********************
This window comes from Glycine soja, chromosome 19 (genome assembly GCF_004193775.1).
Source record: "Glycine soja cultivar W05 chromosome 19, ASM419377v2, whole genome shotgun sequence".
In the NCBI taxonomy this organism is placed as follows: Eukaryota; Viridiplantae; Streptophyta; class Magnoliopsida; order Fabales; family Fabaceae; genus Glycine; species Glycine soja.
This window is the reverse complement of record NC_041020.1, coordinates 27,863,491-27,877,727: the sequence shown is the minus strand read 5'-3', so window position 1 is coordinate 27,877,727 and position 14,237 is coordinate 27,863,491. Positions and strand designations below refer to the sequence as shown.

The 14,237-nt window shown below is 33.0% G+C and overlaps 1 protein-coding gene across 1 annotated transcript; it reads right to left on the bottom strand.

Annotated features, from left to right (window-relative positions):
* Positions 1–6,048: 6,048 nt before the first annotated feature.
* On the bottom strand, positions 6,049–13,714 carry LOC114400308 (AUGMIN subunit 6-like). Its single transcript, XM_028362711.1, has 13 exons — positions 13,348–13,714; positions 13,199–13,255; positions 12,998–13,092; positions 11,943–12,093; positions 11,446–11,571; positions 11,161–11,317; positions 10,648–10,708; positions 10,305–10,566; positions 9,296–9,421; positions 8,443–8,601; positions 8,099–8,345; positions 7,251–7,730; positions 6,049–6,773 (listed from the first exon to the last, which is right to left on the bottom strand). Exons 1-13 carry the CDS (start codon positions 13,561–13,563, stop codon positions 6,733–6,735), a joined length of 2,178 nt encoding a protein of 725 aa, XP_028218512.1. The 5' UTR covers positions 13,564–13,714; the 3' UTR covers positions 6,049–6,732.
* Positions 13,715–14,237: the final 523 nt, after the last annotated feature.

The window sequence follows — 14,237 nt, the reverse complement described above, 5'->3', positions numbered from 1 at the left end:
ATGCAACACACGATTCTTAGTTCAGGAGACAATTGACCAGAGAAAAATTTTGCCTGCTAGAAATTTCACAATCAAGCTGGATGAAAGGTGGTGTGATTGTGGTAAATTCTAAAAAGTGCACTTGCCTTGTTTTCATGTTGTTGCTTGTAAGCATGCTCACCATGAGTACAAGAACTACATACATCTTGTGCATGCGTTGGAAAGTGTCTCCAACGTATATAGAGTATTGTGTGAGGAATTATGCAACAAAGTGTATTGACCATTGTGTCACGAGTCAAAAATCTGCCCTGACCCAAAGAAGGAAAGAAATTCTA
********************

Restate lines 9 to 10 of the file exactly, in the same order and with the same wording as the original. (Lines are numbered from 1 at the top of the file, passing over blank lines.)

* Positions 13,715–14,237: the final 523 nt, after the last annotated feature.

The window sequence follows — 14,237 nt, the reverse complement described above, 5'->3', positions numbered from 1 at the left end: